“I always wanted to do it in high school. I was intrigued by a short cut with a color. I thought it was really edgy and cool. I asked production if it was OK, and they were like, ‘Sure, go ahead.’ Fifteen minutes before my haircut, I freaked out. I was like, What if my head’s a weird shape? What if I look strange? I was really scared. But after it was done, it was amazing. It was so liberating and such a challenge of my own beauty and my self-esteem. And it uplifted me a lot because I have nothing to hide behind anymore. It took a while to set in on me, though. About two weeks in, I looked in the mirror one day and freaked out, like, Wow, I really have no hair. But it’s grown on me. I encourage all women now to try to shave their heads at some point in their life just to feel what it’s like to see and appreciate your face. It’s an extra addition, like your clothes and your makeup. To pull that away and see yourself—it’s very frightening, but freeing. It’s just a beautiful experience in so many ways.“

You create your own finger waves. That’s a serious talent. How did you learn to do it?
“I learned from YouTube, actually. I cut my hair in a pixie about six months before I started filming Sabrina and I wanted to figure out different hairstyles. I went on YouTube and looked up “short hairstyles for African-American women,” and that’s what popped up. And because it was a vintage look, it really spoke to me. It took a bit of practice—like, several months—but I finally got it down.”

What are some of your haircare essentials?
It’s A 10 Miracle Leave-in spray is my number-one thing, especially since I dyed it blonde. It’s the only thing that puts moisture back in my hair. It’s literally a miracle. And then I use Ecoco Ecostyler Professional Styling Gel with Olive Oil—that’s what I use for the finger waves and if I really want to slick my hair down. That’s pretty much it. That’s all I need. Especially if I’m on a deserted island.”

What about skincare? How do you keep your complexion so clear and dewy despite filming for hours in layers and layers of makeup?
“I’m in love with Lush Cosmetics. I have really sensitive skin, so I like to use natural products. I use their Ultrabland beeswax cleanser, their Tea Tree Water Toner, and I really love their face masks—namely, the Catastrophe Cosmetic mask. Makeup will break out my skin really easily, so I use that at the end of every week of shooting. I also like their Brazened Honey mask. It’s so good. And Manuka honey, straight—that’s something that I used to use all the time. You put it on your face like a mask, leave it on for 20 minutes, and wipe it off with warm water. It used to clear my skin and make it glow. I haven’t bought some in a while, but for people who have sensitive skin and can’t take a lot of acids and things like that, it’s a very good choice.”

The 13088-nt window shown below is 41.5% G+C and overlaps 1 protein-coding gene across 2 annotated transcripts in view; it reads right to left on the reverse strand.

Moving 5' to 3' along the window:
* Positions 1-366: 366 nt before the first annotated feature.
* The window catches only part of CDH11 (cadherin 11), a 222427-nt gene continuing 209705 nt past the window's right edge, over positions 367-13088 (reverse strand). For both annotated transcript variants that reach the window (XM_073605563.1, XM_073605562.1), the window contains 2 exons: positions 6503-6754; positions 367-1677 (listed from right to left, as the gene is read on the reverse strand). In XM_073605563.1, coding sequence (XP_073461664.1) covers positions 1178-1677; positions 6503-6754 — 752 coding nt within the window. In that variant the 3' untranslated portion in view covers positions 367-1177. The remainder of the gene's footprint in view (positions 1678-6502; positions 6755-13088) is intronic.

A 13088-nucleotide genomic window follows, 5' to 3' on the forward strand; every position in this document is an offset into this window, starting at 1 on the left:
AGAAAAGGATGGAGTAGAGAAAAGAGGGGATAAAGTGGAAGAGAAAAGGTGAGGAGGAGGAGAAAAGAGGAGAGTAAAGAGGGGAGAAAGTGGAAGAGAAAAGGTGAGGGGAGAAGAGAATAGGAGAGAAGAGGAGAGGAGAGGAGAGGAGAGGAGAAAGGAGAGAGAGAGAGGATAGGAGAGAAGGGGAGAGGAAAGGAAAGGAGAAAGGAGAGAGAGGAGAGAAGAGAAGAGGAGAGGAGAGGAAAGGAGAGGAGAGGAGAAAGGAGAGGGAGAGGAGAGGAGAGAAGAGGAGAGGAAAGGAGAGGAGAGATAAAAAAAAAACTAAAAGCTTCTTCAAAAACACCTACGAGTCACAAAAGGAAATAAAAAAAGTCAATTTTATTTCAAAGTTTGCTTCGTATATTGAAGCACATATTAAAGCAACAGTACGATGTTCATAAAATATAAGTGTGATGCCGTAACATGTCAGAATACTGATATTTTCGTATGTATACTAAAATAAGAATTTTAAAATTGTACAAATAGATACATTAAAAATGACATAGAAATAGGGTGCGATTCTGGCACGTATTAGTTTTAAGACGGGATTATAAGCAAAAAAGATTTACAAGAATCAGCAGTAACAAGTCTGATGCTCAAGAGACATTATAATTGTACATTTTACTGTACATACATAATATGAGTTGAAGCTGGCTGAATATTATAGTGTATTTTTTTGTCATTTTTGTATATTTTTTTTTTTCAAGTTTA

What’s the biggest thing you’ve learned from playing Prudence?
“She’s helped me grow as a woman. Her strength, her resilience, and her unapologetic nature has taught me how to stand up for myself and how to stand strong in my beliefs. She’s helped me become myself, be unapologetic in who I am, and not feel like I have to conform or compromise for anyone.”

If you were a witch in real life, what would your magic power be?
“I’ve thought about this question so deeply. Telekinesis and teleportation. I love to travel, so teleporting would allow me to go anywhere in half a second. Telekinesis would be great because I could fly and move elements around me. I could just sit back and watch my suitcase pack itself. I’ve been a magic fanatic since I was a kid—Harry Potter, the old Sabrina the Teenage Witch, Charmed. I have a very big imagination.”

What are you looking forward to this year, in terms of both Prudence and yourself?
“I’m really looking forward to where they take Prudence. After season two, we see her and Ambrose [Spellman] take off on this bounty hunter-like trip to go find Father Blackwood [Richard Coyle]. I’m really curious to see where they take that. Do they find him? Do they kill him? Personally, I’m looking forward to being 23. It’s my ‚Jordan year.‘ I have some business and philanthropic endeavors I’d like to get rolling, but mainly, I’m just excited to grow into myself and grow into my womanhood more. Its going to be a really good year—I just feel it.”